I also mention the external HDDs in my post, but my point is that I pay them so that I can restore my files conveniently, not so that I can be upsold to a $189 drive. Normally, I would drop the cash, but after just spending several hundred dollars on a new motherboard, I figured I would use their download mechanism, which is offered. I think I'm allowed to have a reasonable expectation that it would work.
With all that said, this is for sure not some "grab your pitchforks!" moment. I'm doing this partly to call attention to my own stupidity at putting my faith in one cloud backup provider, and also to highlight that Backblaze's process for restoring could likely be a little bit smoother, given that this is when users would like things to be absolutely foolproof. I remain a fan of Backblaze's CEO who was responsive when support wasn't, and of the company itself which has done great things like open-sourcing its hardware.
I've since been in contact with support again and I will be sure to update my post once the matters are resolved.
With all due respect to your expertise, in at least 9 out of 10 cases where I've encountered something similar to this, it's been a problem on the client's side of the link -- bad traffic shaping by the ISP, faulty modem, glitchy router or switch -- and those often don't show up in speed tests or media streaming or web browsing.
I have an idea that would satisfy my curiosity, if you're willing: how about renting a VPS on DigitalOcean (who charge in small increments), with enough storage for zipped file size + unzipped archive size, and then see if you can download the archive from Backblaze to the VPS and unzip it on the VPS? See e.g. http://victorwyee.com/shell/getting-backblaze-restores-via-c...
If it works, you can rsync over ssh. If it doesn't work, then I'll buy that Backblaze has got a problem.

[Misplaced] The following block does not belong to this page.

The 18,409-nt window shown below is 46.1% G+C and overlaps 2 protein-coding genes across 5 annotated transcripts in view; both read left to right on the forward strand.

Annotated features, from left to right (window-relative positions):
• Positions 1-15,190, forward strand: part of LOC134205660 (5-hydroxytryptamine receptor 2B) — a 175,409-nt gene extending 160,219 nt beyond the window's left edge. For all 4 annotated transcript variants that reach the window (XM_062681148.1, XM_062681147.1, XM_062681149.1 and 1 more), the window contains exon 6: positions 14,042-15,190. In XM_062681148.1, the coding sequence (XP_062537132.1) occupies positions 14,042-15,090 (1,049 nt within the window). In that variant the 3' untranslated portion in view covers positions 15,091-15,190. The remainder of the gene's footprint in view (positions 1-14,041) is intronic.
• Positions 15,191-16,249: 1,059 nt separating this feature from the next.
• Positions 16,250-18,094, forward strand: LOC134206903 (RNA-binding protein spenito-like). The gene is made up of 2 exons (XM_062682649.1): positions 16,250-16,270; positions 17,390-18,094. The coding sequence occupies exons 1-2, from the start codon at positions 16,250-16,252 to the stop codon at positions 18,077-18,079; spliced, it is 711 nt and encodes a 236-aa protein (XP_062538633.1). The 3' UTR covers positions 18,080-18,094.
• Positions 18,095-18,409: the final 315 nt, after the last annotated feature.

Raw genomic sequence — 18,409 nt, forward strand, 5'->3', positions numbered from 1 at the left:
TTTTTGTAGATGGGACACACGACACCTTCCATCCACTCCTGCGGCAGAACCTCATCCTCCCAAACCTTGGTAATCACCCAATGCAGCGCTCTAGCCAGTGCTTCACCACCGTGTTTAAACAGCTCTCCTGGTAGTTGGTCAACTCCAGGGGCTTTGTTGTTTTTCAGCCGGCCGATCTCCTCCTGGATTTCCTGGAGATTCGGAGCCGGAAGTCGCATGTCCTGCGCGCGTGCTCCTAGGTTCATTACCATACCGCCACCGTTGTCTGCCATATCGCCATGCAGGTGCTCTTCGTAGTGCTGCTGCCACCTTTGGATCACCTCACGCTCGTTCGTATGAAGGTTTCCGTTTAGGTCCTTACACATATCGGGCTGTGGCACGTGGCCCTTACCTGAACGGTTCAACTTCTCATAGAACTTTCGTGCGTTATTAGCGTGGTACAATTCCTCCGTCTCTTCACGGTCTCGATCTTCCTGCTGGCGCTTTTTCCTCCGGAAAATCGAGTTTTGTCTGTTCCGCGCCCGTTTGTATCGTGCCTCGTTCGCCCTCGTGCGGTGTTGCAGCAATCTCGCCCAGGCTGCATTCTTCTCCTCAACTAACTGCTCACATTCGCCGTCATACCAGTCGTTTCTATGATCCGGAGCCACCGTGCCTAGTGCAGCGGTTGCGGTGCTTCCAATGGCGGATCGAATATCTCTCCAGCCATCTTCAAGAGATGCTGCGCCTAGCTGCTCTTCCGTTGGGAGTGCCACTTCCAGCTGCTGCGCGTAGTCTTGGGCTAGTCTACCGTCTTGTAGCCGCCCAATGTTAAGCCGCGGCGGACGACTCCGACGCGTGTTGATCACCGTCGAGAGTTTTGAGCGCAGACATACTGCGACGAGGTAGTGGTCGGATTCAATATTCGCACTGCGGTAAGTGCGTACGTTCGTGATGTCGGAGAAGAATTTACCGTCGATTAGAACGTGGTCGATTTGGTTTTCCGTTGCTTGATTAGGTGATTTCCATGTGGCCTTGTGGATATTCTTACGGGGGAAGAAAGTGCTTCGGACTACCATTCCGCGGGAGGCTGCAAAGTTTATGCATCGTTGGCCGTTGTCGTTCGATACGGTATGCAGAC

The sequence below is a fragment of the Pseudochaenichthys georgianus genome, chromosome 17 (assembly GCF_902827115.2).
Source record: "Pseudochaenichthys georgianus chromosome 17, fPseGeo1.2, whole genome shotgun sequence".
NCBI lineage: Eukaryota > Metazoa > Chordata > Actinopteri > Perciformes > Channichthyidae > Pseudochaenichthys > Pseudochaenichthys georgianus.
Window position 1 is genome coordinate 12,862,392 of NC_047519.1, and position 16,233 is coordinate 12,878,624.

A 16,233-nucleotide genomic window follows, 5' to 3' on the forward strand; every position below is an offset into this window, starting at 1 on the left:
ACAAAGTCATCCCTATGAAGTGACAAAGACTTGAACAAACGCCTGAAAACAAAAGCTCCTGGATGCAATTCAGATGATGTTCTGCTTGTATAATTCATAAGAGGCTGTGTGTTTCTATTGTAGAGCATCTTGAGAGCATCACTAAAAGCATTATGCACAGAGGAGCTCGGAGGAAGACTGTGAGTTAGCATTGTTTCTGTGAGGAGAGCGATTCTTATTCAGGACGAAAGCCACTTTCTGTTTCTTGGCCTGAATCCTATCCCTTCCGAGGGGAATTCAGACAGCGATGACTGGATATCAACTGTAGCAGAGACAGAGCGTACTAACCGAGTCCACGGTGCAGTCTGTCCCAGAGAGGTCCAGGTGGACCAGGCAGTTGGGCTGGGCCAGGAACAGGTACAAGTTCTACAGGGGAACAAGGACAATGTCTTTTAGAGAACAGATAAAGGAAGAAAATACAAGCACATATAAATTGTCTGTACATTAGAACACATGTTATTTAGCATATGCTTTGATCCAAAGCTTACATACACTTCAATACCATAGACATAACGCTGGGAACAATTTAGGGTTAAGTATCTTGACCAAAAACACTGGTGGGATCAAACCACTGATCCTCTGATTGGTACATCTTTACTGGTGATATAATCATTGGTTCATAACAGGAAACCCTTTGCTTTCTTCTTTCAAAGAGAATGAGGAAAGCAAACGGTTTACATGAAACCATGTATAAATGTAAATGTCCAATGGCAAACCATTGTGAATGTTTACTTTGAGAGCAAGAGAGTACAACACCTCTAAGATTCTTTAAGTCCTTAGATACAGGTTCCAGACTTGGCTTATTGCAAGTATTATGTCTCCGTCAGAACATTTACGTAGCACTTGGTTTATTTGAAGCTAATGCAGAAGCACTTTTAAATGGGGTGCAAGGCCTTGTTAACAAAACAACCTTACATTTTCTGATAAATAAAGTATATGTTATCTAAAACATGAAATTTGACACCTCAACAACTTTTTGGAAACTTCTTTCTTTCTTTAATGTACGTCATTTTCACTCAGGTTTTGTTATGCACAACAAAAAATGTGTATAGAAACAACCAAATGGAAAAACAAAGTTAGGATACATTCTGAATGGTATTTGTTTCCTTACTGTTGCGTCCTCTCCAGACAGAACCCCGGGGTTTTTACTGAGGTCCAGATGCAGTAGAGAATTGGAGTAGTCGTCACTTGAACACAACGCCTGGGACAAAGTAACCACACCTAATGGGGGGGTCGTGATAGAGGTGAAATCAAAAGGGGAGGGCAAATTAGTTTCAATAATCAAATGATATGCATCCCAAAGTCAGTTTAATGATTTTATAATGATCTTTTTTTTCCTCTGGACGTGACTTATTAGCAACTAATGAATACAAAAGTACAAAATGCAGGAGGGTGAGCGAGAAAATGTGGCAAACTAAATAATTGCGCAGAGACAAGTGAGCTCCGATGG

> "This is why I used Backblaze's advertised downloader application -- I got the impression that it would provide better stability, checking, etc. to ensure that the zip file did not get corrupted."
I strongly suspect that their downloader just implements http resume in some slightly brain-damaged way.
> "...my point is that I pay them so that I can restore my files conveniently, not so that I can be upsold to a $189 drive."
You're paying them $5/month to store your data. That's it. It's a bit of a nit to pick, but it's important: for $5/month, they're not guaranteeing that you can download your data. So providing alternatives to downloading is not an "upsell" (especially at those prices).
MacBook & Mini -> Time Machine on Mini (second hd), everything is using FileVault
Pictures -> Bitcasa & local copies
Personal Documents -> TrueCrypt Volume on Dropbox with local copies, coding projects are on dropbox also, obviously I have code in SVN/GIT repositories.
I have 2 local copies, one in the safe deposit box and rotate them about every 3 months. This is pictures + personal files on a FileVault volume.
Currently I don't backup my windows gaming pc aside from game saves on Bitcasa.
Your success has me hopeful!
You _have_ actually tested restoring from your only backup solution at a service you've been evangelizing for years, right?
I'm thinking given prior experiences, other users, etc. that my experience currently is the anomaly (and hoping so).
Now I look, and it's nowhere to be found.
Is this by design? I don't need it to be on the top page and this isn't about the page views, I'm just not sure how it would disappear. Did a moderator somewhere frown upon it?
This goes without saying.
That it's ok to trust https to keep a huge download completely error free?
If there was data corruption in the HTTPS stream, it wouldn't decrypt correctly or the packet wouldn't checksum correctly and it would be retransmitted.
TCP works just fine over wired vs wireless.
Very possible that the next time I download the 6GB file it will work. But given how long it takes to do that, 1) I'd like to know it will work and 2) tougher for me to consider utilizing the free option of doing this for all ~400 GB of data.